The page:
False eyelashes were an essential part of achieving this look. They quickly became a staple in the makeup bags of women like Jean Shrimpton and Penelope Tree, who frequently appeared in the pages of Vogue and Harper’s Bazaar, showing women across the globe that fake lashes were a thing.
Between the 1970s and ’80s, fake eyelashes fell out of favor for most women. There’s no rational explanation for this — other than that fads come and go.
During the 1990s, fake eyelashes saw a resurgence in popularity, thanks in part to the emergence of new, improved materials that made them more comfortable and natural-looking.
Adhesive formulas also advanced, making it easier for women to apply false lashes at home.
Celebrities like Paris Hilton and Jennifer Lopez helped popularize the trend, often sporting dramatic, full lashes on the red carpet and in music videos. At this point, false eyelashes were a luxury service celebrities could only afford.
The Evolution of Eyelashes
Fake eyelashes underwent an extremely sophisticated and ritzy transformation in the 2000s. Madonna hit the headlines when she wore false lashes that cost $10,000 a pair (mink + diamond ).
At the 2001 Academy Oscars, Jennifer Lopez wore false eyelashes made of red fox fur, sparking controversy and criticism from animal rights activists.
On the other hand, Madonna made a statement again with her false eyelashes made of mink fur, which she claimed were cruelty-free as they were sourced from the fur naturally shed from the animals.
However, as the world became more conscious of animal cruelty, faux fur, and synthetic lashes became the norm, with major brands like Ardell and Eylure offering various false eyelashes made from synthetic fibers.
As the demand for false eyelashes grew, manufacturers began producing various styles, including full, individual, and even colored lashes.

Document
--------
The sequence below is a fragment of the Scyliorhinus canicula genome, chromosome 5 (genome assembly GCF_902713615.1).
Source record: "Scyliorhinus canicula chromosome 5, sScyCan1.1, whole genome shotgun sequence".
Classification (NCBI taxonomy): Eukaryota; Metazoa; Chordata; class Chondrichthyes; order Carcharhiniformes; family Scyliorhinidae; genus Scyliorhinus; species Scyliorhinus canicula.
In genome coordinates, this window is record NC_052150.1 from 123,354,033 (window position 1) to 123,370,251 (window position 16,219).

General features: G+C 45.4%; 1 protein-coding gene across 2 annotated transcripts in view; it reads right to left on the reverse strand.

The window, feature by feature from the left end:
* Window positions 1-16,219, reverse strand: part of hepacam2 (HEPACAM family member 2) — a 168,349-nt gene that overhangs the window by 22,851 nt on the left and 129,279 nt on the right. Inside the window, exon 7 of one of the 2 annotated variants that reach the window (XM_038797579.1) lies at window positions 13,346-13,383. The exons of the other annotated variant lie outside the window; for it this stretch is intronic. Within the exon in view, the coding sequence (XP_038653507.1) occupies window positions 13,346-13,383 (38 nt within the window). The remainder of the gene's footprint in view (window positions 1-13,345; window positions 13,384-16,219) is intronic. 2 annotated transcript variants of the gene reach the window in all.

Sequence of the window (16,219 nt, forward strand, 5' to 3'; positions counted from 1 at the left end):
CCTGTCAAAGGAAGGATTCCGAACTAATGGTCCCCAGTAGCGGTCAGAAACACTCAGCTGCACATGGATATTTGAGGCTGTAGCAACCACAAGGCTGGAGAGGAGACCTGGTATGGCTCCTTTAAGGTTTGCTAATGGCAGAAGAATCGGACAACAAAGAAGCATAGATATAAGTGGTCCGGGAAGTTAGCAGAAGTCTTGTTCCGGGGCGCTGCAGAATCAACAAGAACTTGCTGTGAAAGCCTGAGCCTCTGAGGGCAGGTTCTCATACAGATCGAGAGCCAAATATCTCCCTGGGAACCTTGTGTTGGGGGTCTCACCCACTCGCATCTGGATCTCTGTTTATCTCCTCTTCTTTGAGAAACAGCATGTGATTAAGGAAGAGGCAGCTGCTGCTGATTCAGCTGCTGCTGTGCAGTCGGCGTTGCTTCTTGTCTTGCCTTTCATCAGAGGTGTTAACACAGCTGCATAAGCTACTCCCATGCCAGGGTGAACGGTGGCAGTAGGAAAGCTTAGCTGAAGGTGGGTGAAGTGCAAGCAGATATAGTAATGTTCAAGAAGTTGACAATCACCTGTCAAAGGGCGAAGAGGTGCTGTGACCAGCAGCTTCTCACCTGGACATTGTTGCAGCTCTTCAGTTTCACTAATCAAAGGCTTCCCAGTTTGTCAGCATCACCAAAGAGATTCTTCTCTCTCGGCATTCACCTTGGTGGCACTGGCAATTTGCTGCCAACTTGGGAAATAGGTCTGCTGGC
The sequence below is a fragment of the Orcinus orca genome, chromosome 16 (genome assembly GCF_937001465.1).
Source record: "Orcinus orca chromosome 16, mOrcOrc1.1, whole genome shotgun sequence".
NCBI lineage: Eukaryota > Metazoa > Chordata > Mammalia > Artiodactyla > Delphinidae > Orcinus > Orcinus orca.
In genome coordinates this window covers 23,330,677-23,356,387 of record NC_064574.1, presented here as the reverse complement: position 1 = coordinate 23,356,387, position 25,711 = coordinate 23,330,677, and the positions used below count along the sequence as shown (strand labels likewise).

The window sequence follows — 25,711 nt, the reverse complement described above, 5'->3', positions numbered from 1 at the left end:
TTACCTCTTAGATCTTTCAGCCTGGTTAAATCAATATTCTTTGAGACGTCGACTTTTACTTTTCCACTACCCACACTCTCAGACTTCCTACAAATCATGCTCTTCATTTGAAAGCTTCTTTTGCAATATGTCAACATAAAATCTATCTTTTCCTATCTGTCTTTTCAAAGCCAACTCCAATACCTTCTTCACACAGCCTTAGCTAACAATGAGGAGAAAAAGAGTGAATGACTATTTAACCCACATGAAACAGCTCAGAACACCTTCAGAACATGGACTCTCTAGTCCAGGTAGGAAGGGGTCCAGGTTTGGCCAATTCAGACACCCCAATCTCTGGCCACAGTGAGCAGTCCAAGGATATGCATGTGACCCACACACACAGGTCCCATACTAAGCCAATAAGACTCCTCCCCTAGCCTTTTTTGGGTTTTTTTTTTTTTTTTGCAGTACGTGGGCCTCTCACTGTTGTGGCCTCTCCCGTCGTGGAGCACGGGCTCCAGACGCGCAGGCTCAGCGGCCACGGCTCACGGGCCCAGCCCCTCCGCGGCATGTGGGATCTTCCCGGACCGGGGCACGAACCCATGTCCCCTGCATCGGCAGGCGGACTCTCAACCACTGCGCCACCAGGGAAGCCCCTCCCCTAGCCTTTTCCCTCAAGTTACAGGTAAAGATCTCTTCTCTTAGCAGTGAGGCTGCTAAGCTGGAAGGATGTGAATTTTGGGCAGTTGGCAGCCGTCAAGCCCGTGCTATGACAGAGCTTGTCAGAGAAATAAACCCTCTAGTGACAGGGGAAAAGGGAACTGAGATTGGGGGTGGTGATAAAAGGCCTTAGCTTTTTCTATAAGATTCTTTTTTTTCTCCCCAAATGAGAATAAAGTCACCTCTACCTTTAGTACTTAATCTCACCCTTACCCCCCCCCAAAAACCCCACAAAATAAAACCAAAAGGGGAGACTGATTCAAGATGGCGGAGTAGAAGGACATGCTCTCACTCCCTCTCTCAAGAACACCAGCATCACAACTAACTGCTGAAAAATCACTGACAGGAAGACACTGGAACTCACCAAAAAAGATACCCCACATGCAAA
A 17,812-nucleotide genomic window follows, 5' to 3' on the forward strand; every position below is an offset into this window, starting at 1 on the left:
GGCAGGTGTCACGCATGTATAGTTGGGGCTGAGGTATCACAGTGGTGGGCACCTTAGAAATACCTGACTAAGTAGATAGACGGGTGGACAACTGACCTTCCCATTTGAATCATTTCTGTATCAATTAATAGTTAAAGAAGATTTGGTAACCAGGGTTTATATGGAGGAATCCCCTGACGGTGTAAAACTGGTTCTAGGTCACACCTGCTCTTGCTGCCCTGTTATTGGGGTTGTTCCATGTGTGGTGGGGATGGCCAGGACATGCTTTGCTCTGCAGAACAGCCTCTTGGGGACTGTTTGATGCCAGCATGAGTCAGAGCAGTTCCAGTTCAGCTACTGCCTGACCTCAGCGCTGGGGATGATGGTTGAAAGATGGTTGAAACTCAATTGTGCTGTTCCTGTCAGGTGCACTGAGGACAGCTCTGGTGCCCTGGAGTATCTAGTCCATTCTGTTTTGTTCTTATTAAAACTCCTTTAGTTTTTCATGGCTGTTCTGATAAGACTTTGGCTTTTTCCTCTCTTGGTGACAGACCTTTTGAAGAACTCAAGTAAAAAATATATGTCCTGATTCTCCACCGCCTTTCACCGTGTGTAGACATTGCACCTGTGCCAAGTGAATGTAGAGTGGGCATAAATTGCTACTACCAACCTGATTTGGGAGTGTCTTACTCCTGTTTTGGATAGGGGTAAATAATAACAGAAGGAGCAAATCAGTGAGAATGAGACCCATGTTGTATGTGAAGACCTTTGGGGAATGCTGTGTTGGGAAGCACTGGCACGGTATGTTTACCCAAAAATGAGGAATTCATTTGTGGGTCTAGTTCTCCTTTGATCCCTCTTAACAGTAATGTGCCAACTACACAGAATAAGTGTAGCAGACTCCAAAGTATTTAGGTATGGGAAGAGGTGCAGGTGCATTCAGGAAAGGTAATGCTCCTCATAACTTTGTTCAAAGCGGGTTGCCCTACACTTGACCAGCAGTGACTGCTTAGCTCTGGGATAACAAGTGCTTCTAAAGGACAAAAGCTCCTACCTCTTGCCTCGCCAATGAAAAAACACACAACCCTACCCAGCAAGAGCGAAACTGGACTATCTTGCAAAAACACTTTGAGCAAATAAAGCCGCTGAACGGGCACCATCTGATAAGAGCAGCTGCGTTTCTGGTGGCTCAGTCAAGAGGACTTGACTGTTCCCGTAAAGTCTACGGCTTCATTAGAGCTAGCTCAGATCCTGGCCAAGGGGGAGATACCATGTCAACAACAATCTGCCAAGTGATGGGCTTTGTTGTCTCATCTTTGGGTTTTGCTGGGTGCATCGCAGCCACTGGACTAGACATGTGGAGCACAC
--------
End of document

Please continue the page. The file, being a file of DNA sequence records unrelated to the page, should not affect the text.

Today, countless options are available, from subtle and natural-looking to bold and dramatic.
In recent years, the popularity of false eyelashes has only continued to grow, thanks in part to the rise of social media and influencer culture. Beauty bloggers and celebrities alike have helped to make false lashes more accessible than ever, with many affordable options available at drugstores and online retailers.
But it’s not just about aesthetics; false eyelashes have also been used for medical purposes. For instance, patients who have lost their eyelashes due to chemotherapy or other medical treatments can use false eyelashes as a temporary solution while waiting for their natural lashes to grow back.
However, as with any beauty trend, there are potential downsides to wearing false eyelashes. Improper application or removal can cause damage to natural lashes, and some people may experience allergic reactions to the adhesives used to attach the lashes.
Despite these risks, false eyelashes remain a beloved and widely used beauty accessory, helping women (and some men!) achieve the fluttery lashes of their dreams.
From ancient Rome to Hollywood and beyond, the journey of fake eyelashes has been long and fascinating, and it’s clear that they’re here to stay.